Building blocks

The unschooling diaries: week five

One of Arthur’s favourite activities at the moment is building things with Duplo. He was given a set for his second birthday, but it took a little while for him to see the appeal (beyond eating or throwing the bricks anyway). This year, with the addition of a fire station and Batman set, he is well and truly away.

He is sometimes quite happy to build on his own, but he especially loves to direct: sitting down with me or Leigh and getting us to help him create the structures in his mind. We had a great session this week, straight after breakfast one morning.


I’d cleared my writing goals before he’d woken up so I was free to play without worrying about my to do list. And as we played, I was fascinated to see where the building blocks of his inspiration came from: not just the plastic bricks themselves, but the characters and narratives he was drawing from the stories he loves and the world around him to weave into the little world he was creating.

It started with a hospital – the red cross emerging from the pile of bricks and Arthur making connections about what it symbolised, and where his Daddy was working. He decided batman had an ouchy, and put him to bed to be made better by the doctor/fireman. Then he wanted a fire station next to the hospital. And then he decided maybe the hospital was on fire.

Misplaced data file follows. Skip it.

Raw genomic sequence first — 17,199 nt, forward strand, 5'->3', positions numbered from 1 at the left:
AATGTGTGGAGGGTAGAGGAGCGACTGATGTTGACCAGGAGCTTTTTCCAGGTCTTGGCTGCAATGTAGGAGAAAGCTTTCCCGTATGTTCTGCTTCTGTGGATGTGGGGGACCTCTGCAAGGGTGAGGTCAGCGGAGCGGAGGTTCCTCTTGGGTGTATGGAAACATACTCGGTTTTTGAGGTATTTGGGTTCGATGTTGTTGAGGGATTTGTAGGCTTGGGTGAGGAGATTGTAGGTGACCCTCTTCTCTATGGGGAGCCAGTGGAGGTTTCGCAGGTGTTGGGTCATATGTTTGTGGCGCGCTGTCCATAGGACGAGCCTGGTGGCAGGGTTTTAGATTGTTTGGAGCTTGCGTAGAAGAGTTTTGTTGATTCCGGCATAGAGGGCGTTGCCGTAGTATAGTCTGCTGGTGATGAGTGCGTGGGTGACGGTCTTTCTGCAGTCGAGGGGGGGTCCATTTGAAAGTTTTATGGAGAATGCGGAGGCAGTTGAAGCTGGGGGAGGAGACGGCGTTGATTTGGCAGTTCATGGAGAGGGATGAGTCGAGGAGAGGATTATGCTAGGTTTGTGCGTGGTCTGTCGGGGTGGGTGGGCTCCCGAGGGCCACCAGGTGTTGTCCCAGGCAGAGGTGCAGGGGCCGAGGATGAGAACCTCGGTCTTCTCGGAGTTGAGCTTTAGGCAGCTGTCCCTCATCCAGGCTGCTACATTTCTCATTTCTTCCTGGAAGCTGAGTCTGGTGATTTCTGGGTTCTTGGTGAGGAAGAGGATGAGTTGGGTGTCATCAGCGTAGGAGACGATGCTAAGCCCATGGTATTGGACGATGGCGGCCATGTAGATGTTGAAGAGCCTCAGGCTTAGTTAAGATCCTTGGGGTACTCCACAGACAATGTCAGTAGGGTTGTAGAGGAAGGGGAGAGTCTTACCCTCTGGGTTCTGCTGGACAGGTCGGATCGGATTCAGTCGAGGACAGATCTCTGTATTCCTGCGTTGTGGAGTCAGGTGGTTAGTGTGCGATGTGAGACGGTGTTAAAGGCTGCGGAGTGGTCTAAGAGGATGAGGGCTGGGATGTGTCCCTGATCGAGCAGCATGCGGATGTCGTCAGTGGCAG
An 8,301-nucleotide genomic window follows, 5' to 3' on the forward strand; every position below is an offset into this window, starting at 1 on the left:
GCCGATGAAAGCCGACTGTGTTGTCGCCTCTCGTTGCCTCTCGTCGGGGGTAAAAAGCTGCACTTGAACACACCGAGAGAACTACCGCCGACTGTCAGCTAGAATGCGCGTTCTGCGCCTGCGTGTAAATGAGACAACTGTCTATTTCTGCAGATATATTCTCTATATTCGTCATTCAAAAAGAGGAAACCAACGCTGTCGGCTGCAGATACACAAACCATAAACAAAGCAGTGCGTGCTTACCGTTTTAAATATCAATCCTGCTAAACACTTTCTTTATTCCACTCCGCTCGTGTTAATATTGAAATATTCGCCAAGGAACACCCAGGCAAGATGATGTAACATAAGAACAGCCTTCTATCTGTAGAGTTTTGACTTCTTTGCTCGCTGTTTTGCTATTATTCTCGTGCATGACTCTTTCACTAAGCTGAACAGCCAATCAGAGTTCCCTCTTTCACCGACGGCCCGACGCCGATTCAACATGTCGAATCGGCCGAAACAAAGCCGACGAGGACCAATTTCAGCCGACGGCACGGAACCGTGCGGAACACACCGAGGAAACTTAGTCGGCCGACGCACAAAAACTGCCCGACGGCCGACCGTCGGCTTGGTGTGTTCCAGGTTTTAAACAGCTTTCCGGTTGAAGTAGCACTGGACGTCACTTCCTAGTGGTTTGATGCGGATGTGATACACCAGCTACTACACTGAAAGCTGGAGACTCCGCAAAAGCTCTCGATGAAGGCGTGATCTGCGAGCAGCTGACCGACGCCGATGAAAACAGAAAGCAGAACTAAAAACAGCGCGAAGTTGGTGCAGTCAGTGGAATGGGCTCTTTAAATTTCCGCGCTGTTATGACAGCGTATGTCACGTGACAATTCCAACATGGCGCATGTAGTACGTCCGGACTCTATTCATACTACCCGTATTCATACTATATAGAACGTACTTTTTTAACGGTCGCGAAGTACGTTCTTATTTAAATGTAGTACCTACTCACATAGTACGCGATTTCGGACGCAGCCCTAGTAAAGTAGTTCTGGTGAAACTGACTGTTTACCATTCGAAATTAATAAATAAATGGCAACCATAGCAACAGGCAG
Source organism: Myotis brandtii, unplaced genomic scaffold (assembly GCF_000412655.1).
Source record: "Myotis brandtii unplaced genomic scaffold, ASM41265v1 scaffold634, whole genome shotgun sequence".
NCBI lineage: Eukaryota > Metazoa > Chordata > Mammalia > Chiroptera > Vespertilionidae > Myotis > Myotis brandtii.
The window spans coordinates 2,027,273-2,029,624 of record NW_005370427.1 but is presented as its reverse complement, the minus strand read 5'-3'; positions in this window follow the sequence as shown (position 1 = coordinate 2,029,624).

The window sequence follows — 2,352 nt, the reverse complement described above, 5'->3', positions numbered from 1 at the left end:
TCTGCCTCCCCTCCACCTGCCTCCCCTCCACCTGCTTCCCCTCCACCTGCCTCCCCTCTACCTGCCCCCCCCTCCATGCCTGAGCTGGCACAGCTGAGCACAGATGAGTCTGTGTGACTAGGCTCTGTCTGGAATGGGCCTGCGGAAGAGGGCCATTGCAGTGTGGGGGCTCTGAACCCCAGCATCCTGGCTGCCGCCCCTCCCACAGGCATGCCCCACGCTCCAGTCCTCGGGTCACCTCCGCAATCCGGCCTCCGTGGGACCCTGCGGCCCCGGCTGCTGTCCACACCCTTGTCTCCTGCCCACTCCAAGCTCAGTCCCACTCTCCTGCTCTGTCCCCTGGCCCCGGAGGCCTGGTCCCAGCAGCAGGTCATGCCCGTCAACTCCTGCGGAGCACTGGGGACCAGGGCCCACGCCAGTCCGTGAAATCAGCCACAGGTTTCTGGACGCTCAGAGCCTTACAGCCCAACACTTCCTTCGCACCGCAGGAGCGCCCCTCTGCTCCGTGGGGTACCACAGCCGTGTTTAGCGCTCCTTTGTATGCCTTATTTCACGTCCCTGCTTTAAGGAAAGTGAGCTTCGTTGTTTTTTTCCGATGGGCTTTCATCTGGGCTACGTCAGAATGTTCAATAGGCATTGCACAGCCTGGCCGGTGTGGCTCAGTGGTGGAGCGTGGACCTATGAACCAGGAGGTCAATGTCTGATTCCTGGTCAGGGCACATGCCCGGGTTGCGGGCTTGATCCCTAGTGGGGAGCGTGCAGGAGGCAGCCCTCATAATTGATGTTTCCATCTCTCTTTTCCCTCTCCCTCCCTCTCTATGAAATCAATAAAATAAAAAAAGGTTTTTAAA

As the drama unfolded, more characters were drafted in. One of his favourite films at the moment is Toy Story, and he soon asked for Woody and Buzz Lightyear to come and play too.


They were roughly approximated from duplo bricks, but even just the suggestion of his much-loved characters was enough to enhance his play.


Sending Buzz flying through the air ‘to infinity and beyond’ got Arthur thinking about space and rockets, one of his other current obsessions (not that you’d ever have guessed form his outfit). The fire station/hospital was soon dismantled, and in its place we built a ‘Saturn V’. With some creative use of windows we managed to include some space for passengers, and that fired his imagination even further.


He was quite particular with his directions for building the rocket itself. The books he’s read and the videos he’s watched have given him a clear idea of the parts needed to make up a spacecraft – he is already much more knowledgeable than me!


We both had so much fun putting together those multi-coloured bricks, and with them cementing learning and weaving new stories. Once I’d helped him lay the foundations Arthur was happy to sit and play for ages whilst I watched, utterly engrossed in the imaginary world he was continuing to create from the building blocks around him.



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